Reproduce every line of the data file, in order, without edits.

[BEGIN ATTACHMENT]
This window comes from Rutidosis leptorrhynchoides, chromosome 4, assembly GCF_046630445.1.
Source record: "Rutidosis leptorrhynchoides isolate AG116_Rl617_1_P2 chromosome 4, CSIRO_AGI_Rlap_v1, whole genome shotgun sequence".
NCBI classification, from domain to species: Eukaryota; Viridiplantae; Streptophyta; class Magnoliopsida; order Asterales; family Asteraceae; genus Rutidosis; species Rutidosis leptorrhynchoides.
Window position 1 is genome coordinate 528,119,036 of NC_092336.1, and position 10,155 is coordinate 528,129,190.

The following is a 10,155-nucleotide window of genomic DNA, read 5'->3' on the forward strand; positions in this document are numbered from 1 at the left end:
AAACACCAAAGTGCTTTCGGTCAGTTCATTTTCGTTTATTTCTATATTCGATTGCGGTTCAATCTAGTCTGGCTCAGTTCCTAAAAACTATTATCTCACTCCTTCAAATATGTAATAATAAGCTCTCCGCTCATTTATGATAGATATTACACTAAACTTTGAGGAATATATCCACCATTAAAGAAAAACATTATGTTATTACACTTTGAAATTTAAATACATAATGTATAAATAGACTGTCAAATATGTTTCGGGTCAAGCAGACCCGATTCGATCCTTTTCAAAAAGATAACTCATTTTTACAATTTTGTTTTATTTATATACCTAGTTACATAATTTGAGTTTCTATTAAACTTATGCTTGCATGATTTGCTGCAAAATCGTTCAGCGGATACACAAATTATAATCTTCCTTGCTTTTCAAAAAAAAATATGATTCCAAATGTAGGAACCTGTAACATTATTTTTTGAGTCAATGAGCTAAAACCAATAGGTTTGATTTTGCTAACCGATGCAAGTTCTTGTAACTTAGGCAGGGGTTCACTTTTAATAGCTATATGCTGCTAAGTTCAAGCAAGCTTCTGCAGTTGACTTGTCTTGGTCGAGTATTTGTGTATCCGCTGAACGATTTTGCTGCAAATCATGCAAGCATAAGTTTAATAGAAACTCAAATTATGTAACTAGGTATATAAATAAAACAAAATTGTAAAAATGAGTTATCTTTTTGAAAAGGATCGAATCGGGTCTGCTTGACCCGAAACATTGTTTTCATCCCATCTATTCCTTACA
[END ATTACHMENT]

This window comes from Rutidosis leptorrhynchoides, chromosome 4, assembly GCF_046630445.1.
Source record: "Rutidosis leptorrhynchoides isolate AG116_Rl617_1_P2 chromosome 4, CSIRO_AGI_Rlap_v1, whole genome shotgun sequence".
NCBI classification, from domain to species: Eukaryota; Viridiplantae; Streptophyta; class Magnoliopsida; order Asterales; family Asteraceae; genus Rutidosis; species Rutidosis leptorrhynchoides.
Window position 1 is genome coordinate 528,119,036 of NC_092336.1, and position 10,155 is coordinate 528,129,190.

The following is a 10,155-nucleotide window of genomic DNA, read 5'->3' on the forward strand; positions in this document are numbered from 1 at the left end:
AAACACCAAAGTGCTTTCGGTCAGTTCATTTTCGTTTATTTCTATATTCGATTGCGGTTCAATCTAGTCTGGCTCAGTTCCTAAAAACTATTATCTCACTCCTTCAAATATGTAATAATAAGCTCTCCGCTCATTTATGATAGATATTACACTAAACTTTGAGGAATATATCCACCATTAAAGAAAAACATTATGTTATTACACTTTGAAATTTAAATACATAATGTATAAATAGACTGTCAAATATGTTTCGGGTCAAGCAGACCCGATTCGATCCTTTTCAAAAAGATAACTCATTTTTACAATTTTGTTTTATTTATATACCTAGTTACATAATTTGAGTTTCTATTAAACTTATGCTTGCATGATTTGCTGCAAAATCGTTCAGCGGATACACAAATTATAATCTTCCTTGCTTTTCAAAAAAAAATATGATTCCAAATGTAGGAACCTGTAACATTATTTTTTGAGTCAATGAGCTAAAACCAATAGGTTTGATTTTGCTAACCGATGCAAGTTCTTGTAACTTAGGCAGGGGTTCACTTTTAATAGCTATATGCTGCTAAGTTCAAGCAAGCTTCTGCAGTTGACTTGTCTTGGTCGAGTATTTGTGTATCCGCTGAACGATTTTGCTGCAAATCATGCAAGCATAAGTTTAATAGAAACTCAAATTATGTAACTAGGTATATAAATAAAACAAAATTGTAAAAATGAGTTATCTTTTTGAAAAGGATCGAATCGGGTCTGCTTGACCCGAAACATTGTTTTCATCCCATCTATTCCTTACA